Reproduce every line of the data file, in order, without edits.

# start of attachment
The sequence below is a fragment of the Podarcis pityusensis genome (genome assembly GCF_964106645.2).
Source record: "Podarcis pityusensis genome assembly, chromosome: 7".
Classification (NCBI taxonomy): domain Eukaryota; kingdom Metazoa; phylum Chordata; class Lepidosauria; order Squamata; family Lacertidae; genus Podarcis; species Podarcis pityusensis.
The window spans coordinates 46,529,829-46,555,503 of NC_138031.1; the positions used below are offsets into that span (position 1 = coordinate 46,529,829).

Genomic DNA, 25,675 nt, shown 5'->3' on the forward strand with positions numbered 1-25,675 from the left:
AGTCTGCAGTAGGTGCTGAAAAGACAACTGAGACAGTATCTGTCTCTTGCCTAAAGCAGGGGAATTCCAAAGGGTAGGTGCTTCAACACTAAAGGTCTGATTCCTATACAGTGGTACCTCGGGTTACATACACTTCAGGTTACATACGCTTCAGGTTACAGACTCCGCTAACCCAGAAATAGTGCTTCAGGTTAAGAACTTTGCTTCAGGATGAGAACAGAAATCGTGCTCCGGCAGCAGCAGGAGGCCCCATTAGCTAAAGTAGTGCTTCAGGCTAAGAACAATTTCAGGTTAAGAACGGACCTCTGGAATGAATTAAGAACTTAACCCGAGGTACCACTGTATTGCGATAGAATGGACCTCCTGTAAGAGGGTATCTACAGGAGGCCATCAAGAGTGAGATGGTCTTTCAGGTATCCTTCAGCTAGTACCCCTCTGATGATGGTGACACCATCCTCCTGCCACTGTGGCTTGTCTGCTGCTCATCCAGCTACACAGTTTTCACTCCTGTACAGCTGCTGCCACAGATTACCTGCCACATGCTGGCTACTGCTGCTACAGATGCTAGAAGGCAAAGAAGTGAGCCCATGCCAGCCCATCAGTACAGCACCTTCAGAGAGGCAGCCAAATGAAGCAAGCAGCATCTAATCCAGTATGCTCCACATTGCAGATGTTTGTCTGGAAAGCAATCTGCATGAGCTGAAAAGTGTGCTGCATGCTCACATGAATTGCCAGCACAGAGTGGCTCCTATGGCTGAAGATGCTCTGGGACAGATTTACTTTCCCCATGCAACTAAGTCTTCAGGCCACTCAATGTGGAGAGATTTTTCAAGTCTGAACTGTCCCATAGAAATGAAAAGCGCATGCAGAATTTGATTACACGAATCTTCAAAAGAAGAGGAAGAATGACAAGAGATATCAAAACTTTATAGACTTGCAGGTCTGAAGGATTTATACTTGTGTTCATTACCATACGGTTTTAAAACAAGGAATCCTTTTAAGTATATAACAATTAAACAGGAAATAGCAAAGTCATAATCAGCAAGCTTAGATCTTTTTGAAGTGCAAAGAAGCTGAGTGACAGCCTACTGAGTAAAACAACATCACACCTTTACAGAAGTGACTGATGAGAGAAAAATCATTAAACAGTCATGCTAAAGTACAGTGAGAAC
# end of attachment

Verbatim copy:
The sequence below is a fragment of the Podarcis pityusensis genome (genome assembly GCF_964106645.2).
Source record: "Podarcis pityusensis genome assembly, chromosome: 7".
Classification (NCBI taxonomy): domain Eukaryota; kingdom Metazoa; phylum Chordata; class Lepidosauria; order Squamata; family Lacertidae; genus Podarcis; species Podarcis pityusensis.
The window spans coordinates 46,529,829-46,555,503 of NC_138031.1; the positions used below are offsets into that span (position 1 = coordinate 46,529,829).

Genomic DNA, 25,675 nt, shown 5'->3' on the forward strand with positions numbered 1-25,675 from the left:
AGTCTGCAGTAGGTGCTGAAAAGACAACTGAGACAGTATCTGTCTCTTGCCTAAAGCAGGGGAATTCCAAAGGGTAGGTGCTTCAACACTAAAGGTCTGATTCCTATACAGTGGTACCTCGGGTTACATACACTTCAGGTTACATACGCTTCAGGTTACAGACTCCGCTAACCCAGAAATAGTGCTTCAGGTTAAGAACTTTGCTTCAGGATGAGAACAGAAATCGTGCTCCGGCAGCAGCAGGAGGCCCCATTAGCTAAAGTAGTGCTTCAGGCTAAGAACAATTTCAGGTTAAGAACGGACCTCTGGAATGAATTAAGAACTTAACCCGAGGTACCACTGTATTGCGATAGAATGGACCTCCTGTAAGAGGGTATCTACAGGAGGCCATCAAGAGTGAGATGGTCTTTCAGGTATCCTTCAGCTAGTACCCCTCTGATGATGGTGACACCATCCTCCTGCCACTGTGGCTTGTCTGCTGCTCATCCAGCTACACAGTTTTCACTCCTGTACAGCTGCTGCCACAGATTACCTGCCACATGCTGGCTACTGCTGCTACAGATGCTAGAAGGCAAAGAAGTGAGCCCATGCCAGCCCATCAGTACAGCACCTTCAGAGAGGCAGCCAAATGAAGCAAGCAGCATCTAATCCAGTATGCTCCACATTGCAGATGTTTGTCTGGAAAGCAATCTGCATGAGCTGAAAAGTGTGCTGCATGCTCACATGAATTGCCAGCACAGAGTGGCTCCTATGGCTGAAGATGCTCTGGGACAGATTTACTTTCCCCATGCAACTAAGTCTTCAGGCCACTCAATGTGGAGAGATTTTTCAAGTCTGAACTGTCCCATAGAAATGAAAAGCGCATGCAGAATTTGATTACACGAATCTTCAAAAGAAGAGGAAGAATGACAAGAGATATCAAAACTTTATAGACTTGCAGGTCTGAAGGATTTATACTTGTGTTCATTACCATACGGTTTTAAAACAAGGAATCCTTTTAAGTATATAACAATTAAACAGGAAATAGCAAAGTCATAATCAGCAAGCTTAGATCTTTTTGAAGTGCAAAGAAGCTGAGTGACAGCCTACTGAGTAAAACAACATCACACCTTTACAGAAGTGACTGATGAGAGAAAAATCATTAAACAGTCATGCTAAAGTACAGTGAGAAC